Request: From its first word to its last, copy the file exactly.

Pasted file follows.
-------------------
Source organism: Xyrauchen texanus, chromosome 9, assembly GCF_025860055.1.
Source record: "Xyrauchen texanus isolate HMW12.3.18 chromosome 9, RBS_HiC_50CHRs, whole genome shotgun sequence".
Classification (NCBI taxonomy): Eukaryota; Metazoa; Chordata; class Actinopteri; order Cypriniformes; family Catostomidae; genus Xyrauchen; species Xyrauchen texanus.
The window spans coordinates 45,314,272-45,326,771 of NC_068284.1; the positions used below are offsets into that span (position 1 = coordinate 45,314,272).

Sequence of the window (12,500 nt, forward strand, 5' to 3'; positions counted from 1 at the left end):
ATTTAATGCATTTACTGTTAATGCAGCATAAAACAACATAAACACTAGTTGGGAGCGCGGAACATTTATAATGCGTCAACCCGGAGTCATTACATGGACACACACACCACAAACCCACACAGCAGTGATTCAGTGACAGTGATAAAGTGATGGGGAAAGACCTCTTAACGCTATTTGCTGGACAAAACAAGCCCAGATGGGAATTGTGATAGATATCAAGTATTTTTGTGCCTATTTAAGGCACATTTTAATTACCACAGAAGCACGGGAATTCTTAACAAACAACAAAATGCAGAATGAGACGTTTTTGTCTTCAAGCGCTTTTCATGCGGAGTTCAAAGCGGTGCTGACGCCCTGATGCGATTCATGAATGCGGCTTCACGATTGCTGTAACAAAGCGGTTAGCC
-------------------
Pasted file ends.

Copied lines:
Source organism: Xyrauchen texanus, chromosome 9, assembly GCF_025860055.1.
Source record: "Xyrauchen texanus isolate HMW12.3.18 chromosome 9, RBS_HiC_50CHRs, whole genome shotgun sequence".
Classification (NCBI taxonomy): Eukaryota; Metazoa; Chordata; class Actinopteri; order Cypriniformes; family Catostomidae; genus Xyrauchen; species Xyrauchen texanus.
The window spans coordinates 45,314,272-45,326,771 of NC_068284.1; the positions used below are offsets into that span (position 1 = coordinate 45,314,272).

Sequence of the window (12,500 nt, forward strand, 5' to 3'; positions counted from 1 at the left end):
ATTTAATGCATTTACTGTTAATGCAGCATAAAACAACATAAACACTAGTTGGGAGCGCGGAACATTTATAATGCGTCAACCCGGAGTCATTACATGGACACACACACCACAAACCCACACAGCAGTGATTCAGTGACAGTGATAAAGTGATGGGGAAAGACCTCTTAACGCTATTTGCTGGACAAAACAAGCCCAGATGGGAATTGTGATAGATATCAAGTATTTTTGTGCCTATTTAAGGCACATTTTAATTACCACAGAAGCACGGGAATTCTTAACAAACAACAAAATGCAGAATGAGACGTTTTTGTCTTCAAGCGCTTTTCATGCGGAGTTCAAAGCGGTGCTGACGCCCTGATGCGATTCATGAATGCGGCTTCACGATTGCTGTAACAAAGCGGTTAGCC